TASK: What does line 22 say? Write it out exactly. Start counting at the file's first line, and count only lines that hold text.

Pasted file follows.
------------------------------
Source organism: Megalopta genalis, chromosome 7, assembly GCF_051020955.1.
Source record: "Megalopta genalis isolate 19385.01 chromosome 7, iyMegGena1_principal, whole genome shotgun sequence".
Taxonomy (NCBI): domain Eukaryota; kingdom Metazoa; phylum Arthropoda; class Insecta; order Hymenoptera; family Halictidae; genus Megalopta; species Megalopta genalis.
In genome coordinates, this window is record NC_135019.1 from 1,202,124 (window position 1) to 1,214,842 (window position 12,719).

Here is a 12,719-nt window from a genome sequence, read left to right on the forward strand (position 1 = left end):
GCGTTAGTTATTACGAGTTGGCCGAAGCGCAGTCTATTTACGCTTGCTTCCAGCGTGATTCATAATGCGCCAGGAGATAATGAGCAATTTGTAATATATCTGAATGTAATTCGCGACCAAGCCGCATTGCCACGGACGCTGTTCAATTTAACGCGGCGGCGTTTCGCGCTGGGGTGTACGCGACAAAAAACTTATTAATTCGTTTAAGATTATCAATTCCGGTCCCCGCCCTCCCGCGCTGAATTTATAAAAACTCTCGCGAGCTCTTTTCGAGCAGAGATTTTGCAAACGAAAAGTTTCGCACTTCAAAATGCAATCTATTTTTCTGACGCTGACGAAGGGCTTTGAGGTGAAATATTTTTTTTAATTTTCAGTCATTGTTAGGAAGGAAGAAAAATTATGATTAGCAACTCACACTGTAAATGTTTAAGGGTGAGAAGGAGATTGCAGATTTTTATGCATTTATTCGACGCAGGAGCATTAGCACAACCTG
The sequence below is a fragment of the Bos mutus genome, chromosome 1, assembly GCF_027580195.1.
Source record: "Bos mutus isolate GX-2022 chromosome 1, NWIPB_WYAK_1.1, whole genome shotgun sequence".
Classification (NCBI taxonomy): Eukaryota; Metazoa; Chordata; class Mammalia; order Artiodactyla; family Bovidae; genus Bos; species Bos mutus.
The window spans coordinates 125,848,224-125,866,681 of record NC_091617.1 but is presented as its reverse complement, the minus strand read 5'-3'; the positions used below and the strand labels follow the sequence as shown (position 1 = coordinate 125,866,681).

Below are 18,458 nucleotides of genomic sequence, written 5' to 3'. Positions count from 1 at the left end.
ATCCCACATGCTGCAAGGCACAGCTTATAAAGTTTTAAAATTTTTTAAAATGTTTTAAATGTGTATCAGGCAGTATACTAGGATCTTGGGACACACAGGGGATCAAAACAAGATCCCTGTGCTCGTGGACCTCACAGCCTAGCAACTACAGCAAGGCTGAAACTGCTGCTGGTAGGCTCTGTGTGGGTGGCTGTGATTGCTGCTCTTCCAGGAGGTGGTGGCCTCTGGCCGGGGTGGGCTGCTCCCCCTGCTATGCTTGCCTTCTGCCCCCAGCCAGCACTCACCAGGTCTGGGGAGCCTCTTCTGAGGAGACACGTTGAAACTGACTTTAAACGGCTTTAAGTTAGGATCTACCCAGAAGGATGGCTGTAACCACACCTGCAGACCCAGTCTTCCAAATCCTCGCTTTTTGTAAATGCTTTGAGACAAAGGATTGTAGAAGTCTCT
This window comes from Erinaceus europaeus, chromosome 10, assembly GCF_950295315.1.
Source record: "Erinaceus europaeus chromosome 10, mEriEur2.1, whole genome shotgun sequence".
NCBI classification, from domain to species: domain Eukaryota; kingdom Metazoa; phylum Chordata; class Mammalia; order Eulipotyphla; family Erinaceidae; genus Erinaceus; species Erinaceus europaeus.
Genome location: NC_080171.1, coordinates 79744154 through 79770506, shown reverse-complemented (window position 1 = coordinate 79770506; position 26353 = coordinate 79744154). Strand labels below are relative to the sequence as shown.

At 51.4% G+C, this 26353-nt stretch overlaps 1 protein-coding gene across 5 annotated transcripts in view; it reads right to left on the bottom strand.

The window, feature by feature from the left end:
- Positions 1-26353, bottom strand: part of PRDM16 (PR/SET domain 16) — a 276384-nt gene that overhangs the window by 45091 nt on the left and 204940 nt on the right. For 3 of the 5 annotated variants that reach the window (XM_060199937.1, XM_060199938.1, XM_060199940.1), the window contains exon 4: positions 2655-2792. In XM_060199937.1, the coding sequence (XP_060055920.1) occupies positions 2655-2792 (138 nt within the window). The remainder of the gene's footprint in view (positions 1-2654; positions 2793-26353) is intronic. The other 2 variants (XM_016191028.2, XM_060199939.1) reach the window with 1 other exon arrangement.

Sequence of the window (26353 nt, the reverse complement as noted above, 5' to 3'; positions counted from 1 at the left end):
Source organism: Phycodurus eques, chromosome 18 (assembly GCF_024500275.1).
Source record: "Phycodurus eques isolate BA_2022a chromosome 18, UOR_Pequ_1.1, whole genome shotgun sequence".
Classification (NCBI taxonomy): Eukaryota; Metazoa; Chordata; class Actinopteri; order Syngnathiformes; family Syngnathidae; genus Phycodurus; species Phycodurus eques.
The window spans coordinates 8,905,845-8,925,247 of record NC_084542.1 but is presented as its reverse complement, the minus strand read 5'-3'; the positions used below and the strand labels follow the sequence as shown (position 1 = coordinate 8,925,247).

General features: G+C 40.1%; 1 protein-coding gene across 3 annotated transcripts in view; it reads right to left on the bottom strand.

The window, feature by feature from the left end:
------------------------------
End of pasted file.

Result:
Source record: "Phycodurus eques isolate BA_2022a chromosome 18, UOR_Pequ_1.1, whole genome shotgun sequence".